Walt Mossberg writes technology columns for the Wall Street Journal, and his various writings can be seen online at his All Things Digital web site. In July of this year he addressed “The Ideas Festival” of The Aspen Institute. Here is a YouTube video Mossberg’s speech.
Although his talk was mostly about the development of what he calls “the instrument formerly known as the cell phone,” with specific and laudatory reference to the iPhone, I fixed on an analogy he made regarding the Internet. He predicted our perception of the Internet will be, in the near future, the same as we now perceive the electrical power grid that serves all developed countries. We don’t even think about it; it’s just there every time we plug something into it or turn on something already plugged into it.
I saw this video shortly before I finished reading Wikinomics by Tapscott and Williams. Mossberg’s comment tied in neatly to the message of this book and that of The World is Flat, Release 3.0, by Thomas L. Friedman.
Both books cite a signal event to underscore the thrust of their arguments: the decision, in year 2000, of Rob McEwen, former CEO of Goldcorp Inc., a Canadian company, to share all the highly proprietary geological data of his company over the Internet. He offered a prize of $575,000 to any geologist in the world who could tell Goldcorp where to drill, successfully, on the mining properties it held, based on the information his company’s geologists had developed over years. It was a major success. To quote from Wikinomics, “One hundred dollars invested in the company (Goldcorp) in 1993 is worth over $3,000 today (early 2008).”
To quote further from Wikinomics: “This new mode of innovation and value creation is called ‘peer production,’ or ‘peering’—which describes what happens when masses of people and firms collaborate openly to drive innovation and growth in their industries.” A footnote goes on to say that this term was coined by Yale professor Yochai Benkler. Another term used by the authors, “Mass collaboration”, is used to mean the same thing, as well. (There are many neologisms and much jargon used in each of the two books discussed here).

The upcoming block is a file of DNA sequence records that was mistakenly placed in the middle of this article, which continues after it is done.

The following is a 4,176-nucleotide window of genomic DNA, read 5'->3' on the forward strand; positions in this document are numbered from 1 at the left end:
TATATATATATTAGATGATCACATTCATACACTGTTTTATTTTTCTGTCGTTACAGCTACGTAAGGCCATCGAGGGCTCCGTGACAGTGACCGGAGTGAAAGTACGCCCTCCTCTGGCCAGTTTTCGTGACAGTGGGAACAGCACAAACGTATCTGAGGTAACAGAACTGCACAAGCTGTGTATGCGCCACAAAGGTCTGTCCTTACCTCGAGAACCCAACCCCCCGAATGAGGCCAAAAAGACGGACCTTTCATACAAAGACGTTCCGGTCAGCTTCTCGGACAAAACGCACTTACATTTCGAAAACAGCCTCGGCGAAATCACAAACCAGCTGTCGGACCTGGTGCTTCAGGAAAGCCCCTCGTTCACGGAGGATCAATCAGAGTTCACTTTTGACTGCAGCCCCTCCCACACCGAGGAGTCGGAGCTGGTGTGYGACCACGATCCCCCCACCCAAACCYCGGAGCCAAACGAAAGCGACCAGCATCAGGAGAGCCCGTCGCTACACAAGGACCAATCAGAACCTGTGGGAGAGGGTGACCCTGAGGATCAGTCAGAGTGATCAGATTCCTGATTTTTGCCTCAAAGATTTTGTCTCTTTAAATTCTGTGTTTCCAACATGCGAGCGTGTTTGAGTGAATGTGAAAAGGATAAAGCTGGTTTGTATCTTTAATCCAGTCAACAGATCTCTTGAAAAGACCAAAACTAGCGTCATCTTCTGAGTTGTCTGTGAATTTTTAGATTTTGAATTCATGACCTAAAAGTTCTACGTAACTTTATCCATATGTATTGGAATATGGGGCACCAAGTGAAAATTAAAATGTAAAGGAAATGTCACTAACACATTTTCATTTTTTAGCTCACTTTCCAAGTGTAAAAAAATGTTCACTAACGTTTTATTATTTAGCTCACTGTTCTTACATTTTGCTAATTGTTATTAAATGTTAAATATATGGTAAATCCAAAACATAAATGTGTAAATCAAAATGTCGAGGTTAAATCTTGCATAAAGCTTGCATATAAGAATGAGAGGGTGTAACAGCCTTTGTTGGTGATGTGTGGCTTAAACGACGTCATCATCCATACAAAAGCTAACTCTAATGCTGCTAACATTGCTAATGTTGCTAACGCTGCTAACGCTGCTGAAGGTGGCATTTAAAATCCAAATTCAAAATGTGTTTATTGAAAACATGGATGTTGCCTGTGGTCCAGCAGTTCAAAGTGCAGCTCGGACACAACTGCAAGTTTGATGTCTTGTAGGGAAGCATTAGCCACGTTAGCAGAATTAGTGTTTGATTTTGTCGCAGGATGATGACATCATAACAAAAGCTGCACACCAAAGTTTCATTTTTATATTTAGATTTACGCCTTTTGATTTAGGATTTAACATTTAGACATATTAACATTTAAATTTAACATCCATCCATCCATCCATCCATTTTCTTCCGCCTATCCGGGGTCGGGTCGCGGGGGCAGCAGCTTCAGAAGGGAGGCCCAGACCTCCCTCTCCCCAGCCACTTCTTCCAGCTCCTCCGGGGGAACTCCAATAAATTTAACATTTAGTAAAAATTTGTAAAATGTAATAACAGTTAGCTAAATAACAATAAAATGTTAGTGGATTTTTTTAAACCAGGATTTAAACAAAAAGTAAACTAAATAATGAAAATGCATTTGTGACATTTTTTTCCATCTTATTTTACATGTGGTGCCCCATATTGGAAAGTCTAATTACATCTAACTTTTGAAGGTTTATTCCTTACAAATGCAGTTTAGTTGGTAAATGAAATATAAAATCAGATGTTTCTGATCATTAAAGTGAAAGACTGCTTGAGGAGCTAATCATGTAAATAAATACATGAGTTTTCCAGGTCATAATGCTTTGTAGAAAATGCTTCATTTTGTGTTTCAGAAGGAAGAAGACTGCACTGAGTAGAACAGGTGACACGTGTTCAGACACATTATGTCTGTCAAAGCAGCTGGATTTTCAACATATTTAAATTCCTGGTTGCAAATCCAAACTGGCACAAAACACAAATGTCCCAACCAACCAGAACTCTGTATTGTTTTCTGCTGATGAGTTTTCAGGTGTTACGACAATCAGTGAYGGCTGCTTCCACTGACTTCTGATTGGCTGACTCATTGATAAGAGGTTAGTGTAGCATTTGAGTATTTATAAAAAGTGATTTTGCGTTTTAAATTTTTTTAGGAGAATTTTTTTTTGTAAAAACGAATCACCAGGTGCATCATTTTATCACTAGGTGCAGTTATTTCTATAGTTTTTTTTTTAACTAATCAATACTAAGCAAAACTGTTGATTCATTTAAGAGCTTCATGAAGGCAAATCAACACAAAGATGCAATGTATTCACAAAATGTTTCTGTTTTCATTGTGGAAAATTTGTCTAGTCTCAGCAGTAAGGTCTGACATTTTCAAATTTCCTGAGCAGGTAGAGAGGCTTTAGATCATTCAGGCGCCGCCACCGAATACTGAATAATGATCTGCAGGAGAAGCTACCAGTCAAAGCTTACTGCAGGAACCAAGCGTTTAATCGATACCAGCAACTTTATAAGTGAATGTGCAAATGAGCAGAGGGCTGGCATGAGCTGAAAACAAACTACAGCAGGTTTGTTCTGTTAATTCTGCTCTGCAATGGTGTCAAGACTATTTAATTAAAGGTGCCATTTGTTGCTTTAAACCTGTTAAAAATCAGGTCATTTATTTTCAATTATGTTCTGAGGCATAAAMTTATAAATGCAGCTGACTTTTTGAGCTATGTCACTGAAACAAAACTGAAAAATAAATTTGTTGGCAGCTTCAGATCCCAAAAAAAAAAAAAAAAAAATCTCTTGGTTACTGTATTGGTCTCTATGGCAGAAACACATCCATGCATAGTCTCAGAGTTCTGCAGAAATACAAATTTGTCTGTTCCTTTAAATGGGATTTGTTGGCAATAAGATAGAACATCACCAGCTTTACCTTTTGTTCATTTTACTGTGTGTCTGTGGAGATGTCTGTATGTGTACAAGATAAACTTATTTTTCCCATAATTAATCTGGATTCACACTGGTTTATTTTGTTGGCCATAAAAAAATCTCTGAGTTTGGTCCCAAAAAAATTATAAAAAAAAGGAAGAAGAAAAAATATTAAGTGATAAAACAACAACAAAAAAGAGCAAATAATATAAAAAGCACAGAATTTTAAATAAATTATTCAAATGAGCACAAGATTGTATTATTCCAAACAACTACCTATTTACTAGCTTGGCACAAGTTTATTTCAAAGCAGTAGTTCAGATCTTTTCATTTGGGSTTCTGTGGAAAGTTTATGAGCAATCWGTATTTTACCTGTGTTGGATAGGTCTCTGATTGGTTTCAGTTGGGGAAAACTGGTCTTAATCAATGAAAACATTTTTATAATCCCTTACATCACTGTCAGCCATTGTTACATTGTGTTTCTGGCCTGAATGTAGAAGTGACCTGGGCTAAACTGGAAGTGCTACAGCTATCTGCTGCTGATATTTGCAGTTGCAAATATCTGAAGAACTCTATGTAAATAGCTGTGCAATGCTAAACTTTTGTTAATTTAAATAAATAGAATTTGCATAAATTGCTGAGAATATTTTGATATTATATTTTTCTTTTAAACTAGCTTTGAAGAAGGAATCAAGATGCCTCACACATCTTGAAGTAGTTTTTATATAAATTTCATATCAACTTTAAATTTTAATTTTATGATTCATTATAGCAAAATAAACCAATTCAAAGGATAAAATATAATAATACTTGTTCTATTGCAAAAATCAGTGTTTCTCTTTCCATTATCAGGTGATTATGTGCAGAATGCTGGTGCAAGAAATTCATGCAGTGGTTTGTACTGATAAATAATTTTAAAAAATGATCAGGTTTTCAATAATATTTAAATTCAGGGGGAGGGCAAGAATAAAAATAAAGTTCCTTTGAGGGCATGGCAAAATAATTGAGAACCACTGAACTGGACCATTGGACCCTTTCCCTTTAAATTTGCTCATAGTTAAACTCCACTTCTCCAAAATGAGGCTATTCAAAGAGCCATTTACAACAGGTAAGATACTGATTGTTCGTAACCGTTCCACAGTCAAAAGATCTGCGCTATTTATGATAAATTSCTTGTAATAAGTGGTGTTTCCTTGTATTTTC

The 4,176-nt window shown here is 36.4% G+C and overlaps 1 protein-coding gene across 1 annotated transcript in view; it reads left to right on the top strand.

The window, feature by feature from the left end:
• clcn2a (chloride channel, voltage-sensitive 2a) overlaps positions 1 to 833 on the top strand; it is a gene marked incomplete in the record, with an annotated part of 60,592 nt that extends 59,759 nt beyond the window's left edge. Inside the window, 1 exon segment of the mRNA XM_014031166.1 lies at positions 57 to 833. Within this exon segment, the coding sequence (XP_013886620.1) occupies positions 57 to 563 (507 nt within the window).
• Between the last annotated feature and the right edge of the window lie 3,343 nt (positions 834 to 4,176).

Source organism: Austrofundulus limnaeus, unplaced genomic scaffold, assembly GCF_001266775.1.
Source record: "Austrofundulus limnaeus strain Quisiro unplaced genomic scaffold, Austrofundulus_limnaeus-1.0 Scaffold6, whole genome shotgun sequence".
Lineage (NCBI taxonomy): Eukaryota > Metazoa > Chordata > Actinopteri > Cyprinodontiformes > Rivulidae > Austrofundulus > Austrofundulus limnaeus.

The major implication of our ability, through the Internet’s information grid, to collaborate in such ways is the “Flattening” of the world, according to The World is Flat. My interpretation of the use of this word in this context is that the organizational hierarchies we are used to in our working lives, our educational lives and even our social lives, is crumbling and restructuring, “sideways.” By this I mean that we, through the World Wide Web and our easy access to it via the Internet, are not constrained from connecting with anyone (with Internet access), anytime, in any part of the world.
The power that flows from the possession of information is now shared by those who see the added value of sharing information, rather than hoarding and rationing it.Another, perhaps the other development that “flattens” (makes more available to everyone) our ability to access and use information, is the development of open-source technology. Anyone and everyone can be part of the development of information platforms that are freely used. Examples are the Linux operating system which competes with Windows and MAC OS, and the Mozilla Open Source Software Project which competes with Microsoft Internet Explorer and Apple’s Safari. Linux and Mozilla are developed, continually, by its users; both entities are non-profit organizations, and the vast majority of their contributors are volunteers.
I recently visited the trade show “World Water Week” in Stockholm. A major presenter at this forum was Akvo, a not-for profit “Open Source for Water and Sanitation.” In its online literature, Akvo describes itself as “… like a Wikipedia, eBay and YouTube for water and sanitation projects, rolled into one.” Its approach to developing and sharing information, and in promoting rapid and efficient deployment of funds and tools to water and sanitation projects around the world for those that do not have clean water or no sanitation, have earned Akvo significant funding from the Dutch government, among other “funding partners.”
Akvo is just one of many such open source projects, of myriad types, that are flattening our world and causing a major restructuring of how we get important work done, collaboratively.
The further implication of this positive trend is that the Internet needs to remain unfettered by government regulation and bureaucratic barriers. Information is power; entrenched organizations, whether governments or business corporations, will want to garner, hoard and ration information, and access to it, for their own organizational purposes.